favour. Then the match was ended without result by Florencio Campomanes,
the President of Fédération Internationale des Échecs (FIDE), and
a new match was announced to start a few months later. The termination
was controversial, as both players stated that they preferred the match
to continue. Announcing his decision at a press conference, Campomanes
cited the health of the players, which had been strained by the length
of the match.

The match became the first, and so far only, world championship match to
be abandoned without result. Kasparov’s relations with Campomanes and
FIDE were greatly strained, and the feud between them eventually came to
a head in 1993 with Kasparov’s complete break-away from FIDE.

The second Karpov-Kasparov match in 1985 was organized in Moscow as the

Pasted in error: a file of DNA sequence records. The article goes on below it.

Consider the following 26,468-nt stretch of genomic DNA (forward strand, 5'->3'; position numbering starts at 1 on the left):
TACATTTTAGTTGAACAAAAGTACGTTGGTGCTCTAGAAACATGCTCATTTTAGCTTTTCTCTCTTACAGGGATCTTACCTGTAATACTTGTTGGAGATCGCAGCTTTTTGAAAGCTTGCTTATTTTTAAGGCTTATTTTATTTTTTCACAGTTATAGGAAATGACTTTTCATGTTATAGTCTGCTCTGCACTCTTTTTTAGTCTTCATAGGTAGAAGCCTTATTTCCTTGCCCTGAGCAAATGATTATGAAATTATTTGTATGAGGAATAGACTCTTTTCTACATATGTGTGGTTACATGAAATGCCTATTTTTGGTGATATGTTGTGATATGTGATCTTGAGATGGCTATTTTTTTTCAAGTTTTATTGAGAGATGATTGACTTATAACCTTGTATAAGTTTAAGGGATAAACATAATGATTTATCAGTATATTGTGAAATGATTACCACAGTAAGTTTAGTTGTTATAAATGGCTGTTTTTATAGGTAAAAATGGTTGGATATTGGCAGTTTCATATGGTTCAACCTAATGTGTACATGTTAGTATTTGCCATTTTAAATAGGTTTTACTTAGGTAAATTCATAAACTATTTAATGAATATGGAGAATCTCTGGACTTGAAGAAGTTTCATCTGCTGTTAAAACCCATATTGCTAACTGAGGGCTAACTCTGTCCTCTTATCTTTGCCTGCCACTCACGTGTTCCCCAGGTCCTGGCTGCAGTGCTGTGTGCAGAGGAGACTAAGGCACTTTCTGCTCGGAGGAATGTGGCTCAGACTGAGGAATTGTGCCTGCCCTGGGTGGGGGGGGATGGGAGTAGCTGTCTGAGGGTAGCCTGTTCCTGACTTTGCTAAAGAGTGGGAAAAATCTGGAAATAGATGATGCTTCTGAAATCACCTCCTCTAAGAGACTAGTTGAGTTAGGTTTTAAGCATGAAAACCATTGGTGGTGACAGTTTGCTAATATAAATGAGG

best of 24 games where the first player to win 12.5 points would claim
the World Champion title. The scores from the terminated match would not
carry over. But in the event of a 12-12 draw, the title would remain
with Karpov. On 9 November 1985, Kasparov secured the title by a score
of 13-11, winning the 24th game with Black, using a Sicilian defence. He
was 22 years old at the time, making him the youngest ever World
Champion, and breaking the record held by Mikhail Tal for over 20 years.
Kasparov’s win as Black in the 16th game has been recognized as one of
the all-time masterpieces in chess history.

Then followed the third match in 1986, hosted jointly in London and
Leningrad, the fourth one in 1987 in Seville and the fifth one held in